Ther’s a long article over at Deadspin by Jeremy Repanich, a low-level employeee of the Seattle Sonics before their move to Oklahoma City. And it includes some illuminating, if unsurprising, observations on the reasons why the owner of Seattle’s oldest pro sports team decided to demand a new arena just 12 years after the complete reconstruction of his old one:
When a team can make the same amount of money selling two courtside seats as they can selling an entire section of the upper bowl, they’ll target their sales strategies accordingly. Getting the affluent to your games means pampering them the minute they walk through the doors. At Safeco and CenturyLink fields, the Mariners and Seahawks do just that; they’re gleaming palaces of conspicuous consumption that ensure that fans paying top dollar are given a premium experience with food, drinks, and seatside service delivered efficiently and comfortably. The Sonics couldn’t do that. KeyArena had some low-budget exclusive hangouts, but nothing compared to the city’s other stadiums. So when Sonics execs saw the Seahawks reaping all the attention and getting fat off a stadium financed in part by public money, they didn’t feel happy—they were jealous.
Jealousy, though, isn’t much of a campaign strategy, as Repanich started to learn once the angry calls from fans started pouring in. (With no talking points provided by team management, he resorted to telling callers that the Sonics “needed a new arena to be competitive in the league” — an argument he apparently grabbed out of thin air.) He then describes a staff meeting led by team president Wally Walker:
He went through a litany of minor reasons why the team needed a new arena: higher capacity, bigger arena footprint, more room for high-end concessions, more places for premium seat holders, a.k.a. the super rich, the people who could afford a pair of courtside season tickets for $70,000. These were the justifications he offered us to explain why we were asking for a heaping pile of taxpayer dollars. After Walker’s spiel, a member of the sales staff asked the fateful question: “Wally, what will this arena upgrade do for Joe Sixpack—the regular fan?”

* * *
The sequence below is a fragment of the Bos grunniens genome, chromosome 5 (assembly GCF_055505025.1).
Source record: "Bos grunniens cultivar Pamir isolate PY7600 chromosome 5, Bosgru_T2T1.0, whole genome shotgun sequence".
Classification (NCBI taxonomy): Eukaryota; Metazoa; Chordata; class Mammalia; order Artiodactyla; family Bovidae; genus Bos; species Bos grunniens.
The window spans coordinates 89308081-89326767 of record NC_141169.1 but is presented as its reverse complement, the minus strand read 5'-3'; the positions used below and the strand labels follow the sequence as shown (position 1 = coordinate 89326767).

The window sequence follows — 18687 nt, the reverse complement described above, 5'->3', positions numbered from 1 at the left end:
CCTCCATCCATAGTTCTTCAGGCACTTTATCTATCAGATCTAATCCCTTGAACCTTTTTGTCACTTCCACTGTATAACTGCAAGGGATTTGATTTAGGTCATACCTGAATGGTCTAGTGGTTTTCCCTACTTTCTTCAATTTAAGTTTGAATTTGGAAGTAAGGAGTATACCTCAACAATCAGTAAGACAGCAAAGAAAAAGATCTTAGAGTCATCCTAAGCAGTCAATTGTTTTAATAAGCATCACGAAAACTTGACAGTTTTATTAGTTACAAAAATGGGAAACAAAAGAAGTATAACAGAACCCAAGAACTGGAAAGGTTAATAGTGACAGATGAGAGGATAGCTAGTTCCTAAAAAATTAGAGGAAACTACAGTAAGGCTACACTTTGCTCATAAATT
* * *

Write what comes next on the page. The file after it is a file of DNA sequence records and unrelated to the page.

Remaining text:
After an uncomfortable few seconds, Walker said, “Well, nothing.” The wind went out of me. It was as if he’d punched me in the stomach. Walker tried to backtrack, but the damage had been done. The battle for hearts and minds had ended before it’d even begun.
The whole article is a great read, and is especially recommended for anyone interested in what it feels like to work for an organization that is trying to sell tickets to the very fans that it plans to abandon the minute it can. If there’s an odd note, it’s that Repanich seems to reserve most of his ire for Walker and Howard Schultz, less for demanding a new arena and selling the team to out-of-towners when they couldn’t get one than for being inept about the way they went about it. “I didn’t see how we’d get an arena deal led by men who couldn’t conceive of it as anything but a rich man’s boondoggle, perpetrated on behalf of other rich people,” Repanich writes. Howard Schultz, it seems, was worse than an envy-driven, greedy carpetbagger; he was a lousy liar.